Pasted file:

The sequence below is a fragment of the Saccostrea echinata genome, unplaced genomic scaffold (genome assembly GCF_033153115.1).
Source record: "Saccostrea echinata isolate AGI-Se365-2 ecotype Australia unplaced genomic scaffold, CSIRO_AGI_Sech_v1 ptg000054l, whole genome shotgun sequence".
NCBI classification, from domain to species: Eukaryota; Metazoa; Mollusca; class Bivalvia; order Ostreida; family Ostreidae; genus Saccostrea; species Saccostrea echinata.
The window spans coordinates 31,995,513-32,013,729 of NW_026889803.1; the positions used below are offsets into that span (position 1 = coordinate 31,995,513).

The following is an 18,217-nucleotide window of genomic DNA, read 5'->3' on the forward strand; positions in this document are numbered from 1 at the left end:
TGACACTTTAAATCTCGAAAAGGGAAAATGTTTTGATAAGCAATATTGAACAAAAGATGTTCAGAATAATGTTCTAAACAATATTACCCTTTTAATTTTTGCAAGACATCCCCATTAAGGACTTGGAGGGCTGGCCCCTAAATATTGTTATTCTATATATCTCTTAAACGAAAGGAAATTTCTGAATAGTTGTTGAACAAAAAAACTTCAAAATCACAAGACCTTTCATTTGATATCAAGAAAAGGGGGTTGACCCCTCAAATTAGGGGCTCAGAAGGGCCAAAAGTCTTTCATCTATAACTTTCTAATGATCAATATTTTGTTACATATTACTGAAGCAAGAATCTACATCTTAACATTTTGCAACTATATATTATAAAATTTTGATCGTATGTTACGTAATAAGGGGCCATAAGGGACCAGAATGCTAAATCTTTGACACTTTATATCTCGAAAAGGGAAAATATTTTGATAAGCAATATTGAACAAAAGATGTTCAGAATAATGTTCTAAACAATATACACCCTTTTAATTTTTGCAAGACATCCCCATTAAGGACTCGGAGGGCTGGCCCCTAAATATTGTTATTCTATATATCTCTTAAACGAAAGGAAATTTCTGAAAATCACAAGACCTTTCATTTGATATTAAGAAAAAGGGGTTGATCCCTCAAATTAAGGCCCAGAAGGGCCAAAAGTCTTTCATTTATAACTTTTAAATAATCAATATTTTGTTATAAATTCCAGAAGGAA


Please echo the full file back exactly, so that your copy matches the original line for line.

The sequence below is a fragment of the Saccostrea echinata genome, unplaced genomic scaffold (genome assembly GCF_033153115.1).
Source record: "Saccostrea echinata isolate AGI-Se365-2 ecotype Australia unplaced genomic scaffold, CSIRO_AGI_Sech_v1 ptg000054l, whole genome shotgun sequence".
NCBI classification, from domain to species: Eukaryota; Metazoa; Mollusca; class Bivalvia; order Ostreida; family Ostreidae; genus Saccostrea; species Saccostrea echinata.
The window spans coordinates 31,995,513-32,013,729 of NW_026889803.1; the positions used below are offsets into that span (position 1 = coordinate 31,995,513).

The following is an 18,217-nucleotide window of genomic DNA, read 5'->3' on the forward strand; positions in this document are numbered from 1 at the left end:
TGACACTTTAAATCTCGAAAAGGGAAAATGTTTTGATAAGCAATATTGAACAAAAGATGTTCAGAATAATGTTCTAAACAATATTACCCTTTTAATTTTTGCAAGACATCCCCATTAAGGACTTGGAGGGCTGGCCCCTAAATATTGTTATTCTATATATCTCTTAAACGAAAGGAAATTTCTGAATAGTTGTTGAACAAAAAAACTTCAAAATCACAAGACCTTTCATTTGATATCAAGAAAAGGGGGTTGACCCCTCAAATTAGGGGCTCAGAAGGGCCAAAAGTCTTTCATCTATAACTTTCTAATGATCAATATTTTGTTACATATTACTGAAGCAAGAATCTACATCTTAACATTTTGCAACTATATATTATAAAATTTTGATCGTATGTTACGTAATAAGGGGCCATAAGGGACCAGAATGCTAAATCTTTGACACTTTATATCTCGAAAAGGGAAAATATTTTGATAAGCAATATTGAACAAAAGATGTTCAGAATAATGTTCTAAACAATATACACCCTTTTAATTTTTGCAAGACATCCCCATTAAGGACTCGGAGGGCTGGCCCCTAAATATTGTTATTCTATATATCTCTTAAACGAAAGGAAATTTCTGAAAATCACAAGACCTTTCATTTGATATTAAGAAAAAGGGGTTGATCCCTCAAATTAAGGCCCAGAAGGGCCAAAAGTCTTTCATTTATAACTTTTAAATAATCAATATTTTGTTATAAATTCCAGAAGGAA